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Railway deal | TA in Eatonville | Weyco pickets | Major win at the minors

Thursday, September 15, 2022




► From the AP — Biden: Tentative railway labor deal reached, averting strike — President Joe Biden said Thursday that a tentative railway labor agreement has been reached, averting a strike that could have been devastating to the economy. Railroads and union representatives had been in negotiations for 20 hours at the Labor Department on Wednesday to hammer out a deal, as there was a risk of a strike starting on Friday that could have shut down rail lines across the country. Biden made a key phone call to Labor Secretary Marty Walsh at 9 p.m. and told the negotiators to consider the harm to families, farmers and businesses if a shutdown occurred. What resulted from the back and forth was a tentative agreement that will go to union members for a vote after a post-ratification cooling off period of several weeks.

ALSO see statement’s on the tentative agreement by the SMART-TD / BLET and the Teamsters union.

► From The Hill — Sanders blocks proposal to force rail unions to accept labor deal — Sen. Bernie Sanders (I-Vt.) on Wednesday blocked a Republican request to force railroad workers and companies to accept the recommendations of a nonpartisan panel to avoid a strike.

EDITOR’S NOTE — As Senate Republicans pushed to impose a new contract on rail workers, Sanders spoke some truth Wednesday on the Senate floor. Take a few minutes to listen to this entire speech. It’s worth it.




► From KING 5 — Eatonville teachers, district reach tentative contract agreement — The Eatonville Education Association and the Eatonville School District (ESD) reached a tentative contract agreement Wednesday evening. The agreement must still be ratified to allow a vote by union members before being sent to the school board for formal approval. The first day of school has a tentative start date of Sept. 16 for students in first through 12th grade.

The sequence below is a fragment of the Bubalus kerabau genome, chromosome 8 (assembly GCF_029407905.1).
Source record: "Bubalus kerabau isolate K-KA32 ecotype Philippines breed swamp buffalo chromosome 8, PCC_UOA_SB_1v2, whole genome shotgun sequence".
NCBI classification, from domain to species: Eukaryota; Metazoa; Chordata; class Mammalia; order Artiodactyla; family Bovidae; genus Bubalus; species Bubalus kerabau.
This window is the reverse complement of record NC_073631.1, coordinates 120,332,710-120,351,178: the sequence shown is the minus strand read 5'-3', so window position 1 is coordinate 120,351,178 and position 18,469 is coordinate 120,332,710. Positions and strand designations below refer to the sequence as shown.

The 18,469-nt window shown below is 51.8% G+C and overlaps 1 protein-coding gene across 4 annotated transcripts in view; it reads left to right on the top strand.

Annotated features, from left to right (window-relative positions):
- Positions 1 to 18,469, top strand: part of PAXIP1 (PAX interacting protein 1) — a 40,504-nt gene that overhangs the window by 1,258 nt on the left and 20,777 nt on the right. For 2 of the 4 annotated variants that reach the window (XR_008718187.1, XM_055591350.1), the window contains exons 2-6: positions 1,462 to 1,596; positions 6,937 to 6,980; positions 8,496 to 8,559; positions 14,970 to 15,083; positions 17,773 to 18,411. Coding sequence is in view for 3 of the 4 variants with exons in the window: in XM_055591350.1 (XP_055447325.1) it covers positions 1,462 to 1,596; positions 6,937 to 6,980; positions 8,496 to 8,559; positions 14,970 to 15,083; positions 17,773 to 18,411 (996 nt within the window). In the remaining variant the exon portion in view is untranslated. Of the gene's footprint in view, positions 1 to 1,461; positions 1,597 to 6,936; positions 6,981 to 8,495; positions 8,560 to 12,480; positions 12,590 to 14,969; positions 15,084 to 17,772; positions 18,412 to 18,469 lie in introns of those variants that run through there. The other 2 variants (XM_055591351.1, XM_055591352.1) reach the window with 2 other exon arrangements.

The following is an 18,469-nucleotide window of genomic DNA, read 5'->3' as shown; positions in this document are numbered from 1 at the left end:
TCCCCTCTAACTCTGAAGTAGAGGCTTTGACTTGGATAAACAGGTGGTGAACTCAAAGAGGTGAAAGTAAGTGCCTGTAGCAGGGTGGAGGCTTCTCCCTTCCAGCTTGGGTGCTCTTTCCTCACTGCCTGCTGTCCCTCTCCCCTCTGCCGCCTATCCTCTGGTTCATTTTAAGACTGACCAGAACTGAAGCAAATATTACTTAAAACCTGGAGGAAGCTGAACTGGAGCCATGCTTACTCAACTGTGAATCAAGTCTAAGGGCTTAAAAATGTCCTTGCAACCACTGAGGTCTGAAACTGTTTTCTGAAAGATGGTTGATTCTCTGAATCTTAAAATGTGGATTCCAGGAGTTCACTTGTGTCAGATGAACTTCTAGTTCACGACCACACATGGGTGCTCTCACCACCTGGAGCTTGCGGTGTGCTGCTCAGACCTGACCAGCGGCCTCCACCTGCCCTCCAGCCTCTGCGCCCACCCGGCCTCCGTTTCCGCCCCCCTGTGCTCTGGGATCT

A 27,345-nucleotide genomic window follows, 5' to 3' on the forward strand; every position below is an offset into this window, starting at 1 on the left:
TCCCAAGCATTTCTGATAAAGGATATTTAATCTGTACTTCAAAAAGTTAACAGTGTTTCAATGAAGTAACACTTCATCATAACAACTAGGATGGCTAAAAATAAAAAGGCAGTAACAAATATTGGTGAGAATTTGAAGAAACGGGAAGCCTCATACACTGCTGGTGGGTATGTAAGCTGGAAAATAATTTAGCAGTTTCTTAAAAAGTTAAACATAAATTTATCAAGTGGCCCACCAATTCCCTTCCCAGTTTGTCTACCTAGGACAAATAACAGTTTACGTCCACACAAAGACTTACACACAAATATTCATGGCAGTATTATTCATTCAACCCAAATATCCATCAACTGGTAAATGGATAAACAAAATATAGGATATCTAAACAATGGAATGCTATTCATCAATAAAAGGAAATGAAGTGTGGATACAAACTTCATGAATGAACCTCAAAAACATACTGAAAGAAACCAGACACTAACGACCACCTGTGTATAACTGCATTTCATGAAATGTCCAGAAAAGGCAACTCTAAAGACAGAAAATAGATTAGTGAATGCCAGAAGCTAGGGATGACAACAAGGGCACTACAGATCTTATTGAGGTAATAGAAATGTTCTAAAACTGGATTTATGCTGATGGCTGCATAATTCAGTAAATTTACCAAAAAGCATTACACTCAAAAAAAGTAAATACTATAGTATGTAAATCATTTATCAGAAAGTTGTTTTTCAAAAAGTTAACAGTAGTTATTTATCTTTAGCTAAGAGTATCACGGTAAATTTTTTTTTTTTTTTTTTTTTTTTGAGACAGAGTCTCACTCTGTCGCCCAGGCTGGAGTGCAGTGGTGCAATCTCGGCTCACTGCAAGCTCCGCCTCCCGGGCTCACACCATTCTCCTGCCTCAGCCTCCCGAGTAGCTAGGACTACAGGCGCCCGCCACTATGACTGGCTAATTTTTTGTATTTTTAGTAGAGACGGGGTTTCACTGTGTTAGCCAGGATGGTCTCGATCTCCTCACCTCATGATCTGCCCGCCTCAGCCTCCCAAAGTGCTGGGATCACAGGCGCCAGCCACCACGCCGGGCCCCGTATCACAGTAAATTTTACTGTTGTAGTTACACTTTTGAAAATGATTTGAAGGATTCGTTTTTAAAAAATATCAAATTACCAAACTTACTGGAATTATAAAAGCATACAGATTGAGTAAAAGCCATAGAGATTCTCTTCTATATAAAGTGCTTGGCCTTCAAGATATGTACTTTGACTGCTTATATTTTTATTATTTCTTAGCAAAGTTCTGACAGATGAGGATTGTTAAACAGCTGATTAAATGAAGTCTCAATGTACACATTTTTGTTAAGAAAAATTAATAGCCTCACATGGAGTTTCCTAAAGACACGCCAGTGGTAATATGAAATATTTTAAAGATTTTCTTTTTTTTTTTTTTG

► From the union-busting Columbian — Ridgefield schools to be closed again Thursday, bargaining continues — Schools in Ridgefield will again be closed Thursday, marking the fifth day of a teacher strike amid stalled contract negotiations between the Ridgefield Education Association and the Ridgefield School District. A majority of speakers during the school board meeting’s public comment section on Tuesday night expressed support for the teachers union, referencing increased needs for special education students and urging the school board to get more involved in the bargaining process.

TODAY at The Stand Striking Ridgefield teachers vote ‘no confidence’ in district leaders

► From KUOW — Seattle kids head back to school as educators ponder contract vote — The start of school is a week later than expected and comes after educators suspended their strike Tuesday afternoon. They still have to vote on whether to accept the new contract with the district. A tentative agreement was reached late on Monday. If educators vote to reject the agreement, it’s possible the strike could resume.